- The Washington Times - Friday, September 13, 2002

In Virginia Beach, Va., police started a digital manhunt for criminals this week by pairing surveillance cameras with new identification technology.
It is the second U.S. city to hunt for fugitives by scanning public streets while software compares images of pedestrians captured on camera to digital versions of police photos.
Surveillance cameras have long been used on private property, from banks to airports, and their use in public spaces such as the National Mall is becoming more common.
Police in Virginia Beach and Tampa, Fla., the other city where this technology is used, see the cameras as a strong deterrent to criminals. But privacy advocates say combining surveillance devices with software to hunt for people walking in public places marks the erosion of freedom because it puts scores of innocent people in a digital lineup.
Public officials in Virginia Beach decided to use biometrics technology to identify people by using algorithms that measure faces, fingerprints and irises to help them locate criminals wanted there on outstanding felony warrants. That can improve safety in a city that attracts 3 million tourists a year, Virginia Beach Police Chief A.M. "Jake" Jacocks Jr. said.
The technology has not led to the arrest of any suspect in the United States. But advocates also see the cameras as a powerful deterrent.
"We may not even make an arrest as a result of using this technology," Chief Jacocks said. But "if it keeps criminals out of the resort area and keeps the resort area safe, then that's a success."
Police won't say where the cameras are, but the innocuous-looking globes hover above three busy intersections along Atlantic Avenue, the bustling center of the oceanfront community's tourist area. The cameras scan a face in less than a second and up to six images at once, Deputy Police Chief Gregory G. Mullen said.
Face-scanning software relies on biometrics to measure 80 facial features, from the distance between a person's eyes to the length of a person's face.
Police monitor images from the cameras at the police department's 2nd Precinct headquarters. An alarm sounds if a camera determines that at least 14 measurements match a digital photo. That signals that a potential suspect is on Atlantic Avenue. Officers will determine whether the match is valid by looking at surveillance video themselves. If they confirm the person matches the photo, an officer will be sent to question the person.
Police in Virginia Beach, a city of 425,000 people, have digital photos of 650 criminals in their database. But the hardware can store 30,000 digital photos. The department expects to work with other law-enforcement agencies, including the FBI, to search for fugitives and missing persons believed to be in Virginia Beach.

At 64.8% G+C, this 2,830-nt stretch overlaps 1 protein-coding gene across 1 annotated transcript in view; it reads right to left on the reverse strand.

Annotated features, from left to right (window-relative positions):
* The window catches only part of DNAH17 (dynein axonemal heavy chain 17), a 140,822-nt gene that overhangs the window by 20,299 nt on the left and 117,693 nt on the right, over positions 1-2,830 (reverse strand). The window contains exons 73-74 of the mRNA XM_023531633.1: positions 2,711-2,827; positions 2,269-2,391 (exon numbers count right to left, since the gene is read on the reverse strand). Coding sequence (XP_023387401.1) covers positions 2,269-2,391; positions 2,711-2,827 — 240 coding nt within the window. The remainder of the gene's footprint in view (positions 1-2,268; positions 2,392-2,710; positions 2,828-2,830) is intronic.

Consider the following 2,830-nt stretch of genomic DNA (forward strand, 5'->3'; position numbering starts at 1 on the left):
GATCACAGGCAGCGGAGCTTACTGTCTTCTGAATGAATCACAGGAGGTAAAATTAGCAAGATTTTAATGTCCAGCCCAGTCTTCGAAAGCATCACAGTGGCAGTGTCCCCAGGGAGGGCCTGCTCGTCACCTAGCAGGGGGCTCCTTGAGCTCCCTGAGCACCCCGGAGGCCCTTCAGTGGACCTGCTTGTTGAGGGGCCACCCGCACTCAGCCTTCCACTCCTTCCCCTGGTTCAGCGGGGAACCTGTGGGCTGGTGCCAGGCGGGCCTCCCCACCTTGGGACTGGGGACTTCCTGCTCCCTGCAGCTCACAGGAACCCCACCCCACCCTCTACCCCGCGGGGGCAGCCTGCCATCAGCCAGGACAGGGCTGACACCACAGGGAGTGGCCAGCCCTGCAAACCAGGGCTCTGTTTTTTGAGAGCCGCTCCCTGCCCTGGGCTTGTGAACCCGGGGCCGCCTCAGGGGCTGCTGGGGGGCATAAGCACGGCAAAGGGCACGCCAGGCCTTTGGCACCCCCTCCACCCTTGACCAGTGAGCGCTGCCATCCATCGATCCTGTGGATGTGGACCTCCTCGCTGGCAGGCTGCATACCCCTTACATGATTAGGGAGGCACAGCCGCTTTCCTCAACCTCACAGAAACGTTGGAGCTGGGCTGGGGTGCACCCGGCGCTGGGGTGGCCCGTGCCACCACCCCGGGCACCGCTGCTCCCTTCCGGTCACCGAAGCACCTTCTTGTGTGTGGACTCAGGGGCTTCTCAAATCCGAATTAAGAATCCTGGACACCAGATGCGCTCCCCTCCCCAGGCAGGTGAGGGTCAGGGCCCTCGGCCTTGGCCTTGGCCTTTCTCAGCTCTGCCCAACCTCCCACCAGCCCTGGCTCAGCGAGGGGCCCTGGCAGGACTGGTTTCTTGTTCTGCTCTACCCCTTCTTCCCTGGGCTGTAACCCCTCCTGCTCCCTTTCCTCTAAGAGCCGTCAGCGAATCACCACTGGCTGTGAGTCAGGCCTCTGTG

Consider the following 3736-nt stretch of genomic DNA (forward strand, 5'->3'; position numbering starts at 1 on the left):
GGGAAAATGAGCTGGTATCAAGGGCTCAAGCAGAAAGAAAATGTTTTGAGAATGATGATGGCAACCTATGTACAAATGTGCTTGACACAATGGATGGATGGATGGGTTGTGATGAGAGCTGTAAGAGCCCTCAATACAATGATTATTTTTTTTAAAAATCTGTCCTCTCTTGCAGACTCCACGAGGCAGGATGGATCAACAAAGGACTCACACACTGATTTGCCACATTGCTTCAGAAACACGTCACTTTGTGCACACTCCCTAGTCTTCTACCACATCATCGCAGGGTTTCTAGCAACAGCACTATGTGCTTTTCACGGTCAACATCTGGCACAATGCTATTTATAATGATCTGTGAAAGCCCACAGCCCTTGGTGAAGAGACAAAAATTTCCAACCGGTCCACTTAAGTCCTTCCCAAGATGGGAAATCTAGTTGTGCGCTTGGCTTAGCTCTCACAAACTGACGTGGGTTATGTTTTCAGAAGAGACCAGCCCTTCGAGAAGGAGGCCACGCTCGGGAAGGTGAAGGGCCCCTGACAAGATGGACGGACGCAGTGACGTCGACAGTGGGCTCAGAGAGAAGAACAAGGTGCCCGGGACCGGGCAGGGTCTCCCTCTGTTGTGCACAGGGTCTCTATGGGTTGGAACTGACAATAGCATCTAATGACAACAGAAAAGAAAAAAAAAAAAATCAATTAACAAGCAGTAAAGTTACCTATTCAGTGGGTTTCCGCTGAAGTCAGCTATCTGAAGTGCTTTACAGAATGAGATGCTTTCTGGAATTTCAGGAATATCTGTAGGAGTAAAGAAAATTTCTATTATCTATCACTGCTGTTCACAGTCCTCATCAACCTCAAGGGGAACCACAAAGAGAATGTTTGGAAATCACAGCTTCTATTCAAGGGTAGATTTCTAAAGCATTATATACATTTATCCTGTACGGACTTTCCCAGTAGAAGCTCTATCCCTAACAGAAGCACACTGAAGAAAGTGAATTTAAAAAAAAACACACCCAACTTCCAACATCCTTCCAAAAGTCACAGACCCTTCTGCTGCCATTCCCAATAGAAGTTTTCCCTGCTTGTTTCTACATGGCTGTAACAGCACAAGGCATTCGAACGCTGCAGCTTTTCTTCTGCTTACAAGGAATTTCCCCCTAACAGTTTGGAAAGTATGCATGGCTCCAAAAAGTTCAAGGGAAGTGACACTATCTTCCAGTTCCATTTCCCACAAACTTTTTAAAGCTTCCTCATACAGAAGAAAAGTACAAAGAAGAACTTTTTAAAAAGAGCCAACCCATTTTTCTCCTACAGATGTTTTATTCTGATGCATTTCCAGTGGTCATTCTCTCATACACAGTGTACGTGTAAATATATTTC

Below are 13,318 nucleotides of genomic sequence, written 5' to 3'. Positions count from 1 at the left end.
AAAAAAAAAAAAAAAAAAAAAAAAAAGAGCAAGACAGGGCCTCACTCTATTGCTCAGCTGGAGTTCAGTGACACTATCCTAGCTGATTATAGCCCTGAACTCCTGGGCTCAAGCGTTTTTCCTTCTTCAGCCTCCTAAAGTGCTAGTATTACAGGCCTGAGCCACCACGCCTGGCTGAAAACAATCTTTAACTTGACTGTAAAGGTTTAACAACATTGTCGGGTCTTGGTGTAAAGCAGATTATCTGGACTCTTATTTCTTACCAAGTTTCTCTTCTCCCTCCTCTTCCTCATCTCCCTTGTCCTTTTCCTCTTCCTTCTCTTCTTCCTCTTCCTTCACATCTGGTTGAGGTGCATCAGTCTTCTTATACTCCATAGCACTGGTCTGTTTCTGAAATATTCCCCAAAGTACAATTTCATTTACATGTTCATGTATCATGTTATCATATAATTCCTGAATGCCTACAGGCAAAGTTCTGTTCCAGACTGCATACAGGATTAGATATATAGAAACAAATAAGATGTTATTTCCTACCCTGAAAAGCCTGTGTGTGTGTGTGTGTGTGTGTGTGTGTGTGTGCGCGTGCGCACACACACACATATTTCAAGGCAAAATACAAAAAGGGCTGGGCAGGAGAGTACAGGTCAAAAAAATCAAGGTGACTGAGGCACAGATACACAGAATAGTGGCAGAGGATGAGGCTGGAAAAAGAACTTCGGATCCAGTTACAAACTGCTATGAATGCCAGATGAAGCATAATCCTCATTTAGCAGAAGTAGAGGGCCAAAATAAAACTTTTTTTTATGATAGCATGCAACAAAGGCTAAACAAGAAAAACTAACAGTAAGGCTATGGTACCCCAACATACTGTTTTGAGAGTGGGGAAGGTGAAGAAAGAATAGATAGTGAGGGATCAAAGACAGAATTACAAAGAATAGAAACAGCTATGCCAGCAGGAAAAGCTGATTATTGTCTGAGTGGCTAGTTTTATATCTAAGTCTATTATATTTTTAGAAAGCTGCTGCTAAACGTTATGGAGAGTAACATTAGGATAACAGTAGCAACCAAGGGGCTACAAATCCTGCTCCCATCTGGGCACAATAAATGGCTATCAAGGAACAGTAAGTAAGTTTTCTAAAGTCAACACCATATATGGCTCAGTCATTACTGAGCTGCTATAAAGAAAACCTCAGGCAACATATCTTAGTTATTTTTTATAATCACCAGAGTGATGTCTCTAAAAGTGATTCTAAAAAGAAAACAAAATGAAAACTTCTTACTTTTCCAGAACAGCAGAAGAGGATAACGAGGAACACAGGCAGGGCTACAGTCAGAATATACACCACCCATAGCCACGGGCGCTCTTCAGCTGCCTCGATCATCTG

Kathleen Stant stood along Atlantic Avenue on Monday in view of one of the city's new high-tech cameras. While she took a picture of her husband, Vernon, Mrs. Stant didn't know police were able to take her picture and instantly compare it to the database of fugitives.
No one came for Mrs. Stant, but the technology still made her feel uneasy.
"It's kind of 1984-ish," said Mrs. Stant, referring to the novel of that name written by George Orwell about a futuristic society in which the government wields oppressive power over the people.
"I understand why people feel the need for it. But the concern is whether police abuse it," said Mrs. Stant, a 50-year-old Richmond resident who traveled to Virginia Beach for the day.
Police have tried to ease concerns.
Cameras scan scores of innocent people each minute, but police have said they won't store images in their database of people who don't match police photos. In addition, the computer system will only be accessible from the 2nd Precinct headquarters and isn't connected to the Internet, so it can't be hacked. A Citizen's Advisory Committee was appointed to audit the department's use of the technology.
Despite those measures, face-scanning software is new and inaccurate and could lead to false positives, when police stop innocent people mistakenly identified as suspects, said Kent Willis, head of the Virginia chapter of the American Civil Liberties Union.
"We will be very concerned if false positives happen and people get arrested who shouldn't be," he said.
The software also is easily fooled, said Michael Thieme, director of special projects at private consulting firm International Biometric Group in New York.
"Changes in hairstyle and adding or taking off glasses can really change the accuracy. It shouldn't, but it does," Mr. Thieme said.
During a test of Virginia Beach's software, it accurately identified people 87 percent of the time during the day and at dusk, according to data released by the police department. At night it was accurate 75 percent of the time.
The Tampa Police Department has used the same biometric software since 2001 that Virginia Beach police are using.
Tampa created a stir during the 2001 Super Bowl dubbed the Snooper Bowl by privacy advocates when it secretly used the software to scan crowds for suspected criminals.
There is concern that police are overreacting because of the September 11 terrorist attacks.
"Have we become a crime center all of the sudden? This is very scary technology, and I am concerned about an abusive, intrusive government," said Robert K. Dean, spokesman for the Virginia Beach Libertarian Party and the Virginia Beach Taxpayers Alliance.
But the debate in Virginia Beach over face-scanning technology did change after the attacks. Federal law-enforcement officials notified Virginia Beach police that two hijackers Mohamed Atta and Marwan Al-Shehhi were in the city in February 2001 and April 2001.

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